2) Interface localization, i.e. translation of the main control elements, item descriptions, tutorial pages, etc.

3) Text localization is the translation of all game texts and subtitles for voiced dialogues.

4) Graphic localization is the translation of the non-text elements of the game. Signs on the streets, signs and graffiti - all this is just necessary for a more detailed immersion into the world of your game.

5) Deep localization means a full adaptation of the product to a certain cultural context. The plot, dialogues, and even the appearance of the characters can be changed.

We also figured out with the levels, once again making sure that localization is a time-consuming process that goes far beyond “simple” translation.

Now let's try to understand what regions are in need of localization. What are the most popular languages?

It's pretty simple and obvious. Based on data published by the analytical firm "Newzoo" in 2019, the top ten countries with the most revenue from video games looks like this: China, USA, Japan, South Korea, Germany, UK, France, Canada, Spain and Italy. They account for 80% of the world's revenue (almost $110 billion).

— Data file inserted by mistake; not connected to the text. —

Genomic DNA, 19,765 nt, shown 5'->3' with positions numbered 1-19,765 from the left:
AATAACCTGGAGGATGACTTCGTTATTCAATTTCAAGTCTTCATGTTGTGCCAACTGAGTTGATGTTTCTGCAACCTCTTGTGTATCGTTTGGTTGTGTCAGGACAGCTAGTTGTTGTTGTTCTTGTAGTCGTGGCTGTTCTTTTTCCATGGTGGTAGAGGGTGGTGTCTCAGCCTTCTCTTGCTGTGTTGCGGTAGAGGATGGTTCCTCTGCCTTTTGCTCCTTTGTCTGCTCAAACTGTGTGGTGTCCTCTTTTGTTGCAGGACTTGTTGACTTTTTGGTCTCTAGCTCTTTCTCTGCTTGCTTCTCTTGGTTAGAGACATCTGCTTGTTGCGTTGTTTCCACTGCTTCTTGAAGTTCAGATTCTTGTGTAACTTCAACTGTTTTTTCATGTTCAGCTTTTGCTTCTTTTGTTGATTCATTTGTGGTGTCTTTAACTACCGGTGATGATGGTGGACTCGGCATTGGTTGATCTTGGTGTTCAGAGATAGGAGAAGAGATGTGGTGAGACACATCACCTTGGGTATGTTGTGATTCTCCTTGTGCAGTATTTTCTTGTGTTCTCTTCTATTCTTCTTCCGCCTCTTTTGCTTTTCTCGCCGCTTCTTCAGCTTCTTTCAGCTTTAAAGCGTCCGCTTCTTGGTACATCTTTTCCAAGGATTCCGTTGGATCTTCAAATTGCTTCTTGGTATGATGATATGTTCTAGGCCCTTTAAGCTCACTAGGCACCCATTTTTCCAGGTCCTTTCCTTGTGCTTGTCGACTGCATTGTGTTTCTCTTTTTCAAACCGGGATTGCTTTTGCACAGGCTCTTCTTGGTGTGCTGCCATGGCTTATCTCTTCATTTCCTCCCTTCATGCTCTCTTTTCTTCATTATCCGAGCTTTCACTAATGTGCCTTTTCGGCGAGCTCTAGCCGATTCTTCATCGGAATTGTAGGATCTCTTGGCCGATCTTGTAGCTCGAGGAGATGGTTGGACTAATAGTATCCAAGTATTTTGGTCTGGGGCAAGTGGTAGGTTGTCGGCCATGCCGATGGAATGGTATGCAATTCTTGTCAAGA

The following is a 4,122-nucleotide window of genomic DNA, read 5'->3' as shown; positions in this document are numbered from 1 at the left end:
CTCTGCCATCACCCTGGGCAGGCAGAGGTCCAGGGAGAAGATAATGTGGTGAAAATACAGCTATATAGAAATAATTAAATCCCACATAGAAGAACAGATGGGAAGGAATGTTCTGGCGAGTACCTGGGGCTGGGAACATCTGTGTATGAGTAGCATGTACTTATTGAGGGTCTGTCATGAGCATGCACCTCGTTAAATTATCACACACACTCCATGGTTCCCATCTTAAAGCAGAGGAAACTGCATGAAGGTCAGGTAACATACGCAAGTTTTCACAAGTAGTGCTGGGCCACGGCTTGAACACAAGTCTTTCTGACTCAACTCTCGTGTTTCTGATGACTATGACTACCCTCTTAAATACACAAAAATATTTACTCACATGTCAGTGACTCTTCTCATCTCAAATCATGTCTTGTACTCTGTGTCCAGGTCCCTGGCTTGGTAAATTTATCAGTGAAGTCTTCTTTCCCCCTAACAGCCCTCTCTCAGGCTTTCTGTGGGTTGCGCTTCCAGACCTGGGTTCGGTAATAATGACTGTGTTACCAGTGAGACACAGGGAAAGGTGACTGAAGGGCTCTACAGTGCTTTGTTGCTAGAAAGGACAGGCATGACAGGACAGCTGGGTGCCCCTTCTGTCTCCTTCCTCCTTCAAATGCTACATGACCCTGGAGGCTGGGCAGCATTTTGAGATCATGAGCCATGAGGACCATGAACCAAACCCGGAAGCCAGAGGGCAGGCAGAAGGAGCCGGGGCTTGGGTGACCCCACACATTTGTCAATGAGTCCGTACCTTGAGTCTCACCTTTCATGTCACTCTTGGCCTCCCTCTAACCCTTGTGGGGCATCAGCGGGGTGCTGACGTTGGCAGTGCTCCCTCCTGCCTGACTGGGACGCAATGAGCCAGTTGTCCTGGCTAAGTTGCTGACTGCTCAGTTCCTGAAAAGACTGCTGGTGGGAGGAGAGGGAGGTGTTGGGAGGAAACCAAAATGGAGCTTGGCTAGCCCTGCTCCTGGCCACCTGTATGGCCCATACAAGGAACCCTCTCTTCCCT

They are followed by Russia, Mexico, Brazil, Australia, Taiwan, India, Indonesia, Turkey, Thailand and the Netherlands. Together, these countries bring in another 8% of global revenues ($11.5 billion).

As you might have guessed, localization of games for these countries is the highest priority in the gaming industry.

However, despite the rather high game revenues in these countries, before making any decisions about game localization, you should analyze several aspects:

1) Will your game's genre be in demand in that country?

2) What is more important to you at the moment: maximum downloads or maximum profit?

3) How many languages do you have enough budget for, considering the volume of all game texts?

How much does it cost to localize the game?

Naturally, the cost of localization depends on the number of words in the game and the languages of translation. It’s obvious that localization of AAA project with scenes and a total time span of three hours will cost dozens (or even hundreds) of times more than localization of a small indie game. The localization of the indie game will cost ten times more than the localization of the game for mobile devices.

Based on the data published by “LocalizeDirect”, the cost of the game translation ranges from 0.11 to 0.15 € per word or character (for Chinese). The price for the editing is 50% of the translation cost.

To summarize, localization is a complex and resource-intensive process, whose peculiarities directly depend on cultural features of different countries.

If you are suddenly interested in this topic more than usual, and you want to learn even more about localization, we can advise you the book “The Game Localization Handbook”, which is a veritable bible on localization!

Nowadays it is obvious that it is not enough just to release a high-quality game with exciting gameplay: you need to make it accessible and understandable to an audience from different regions.

In this article we are talking about how the localization process works.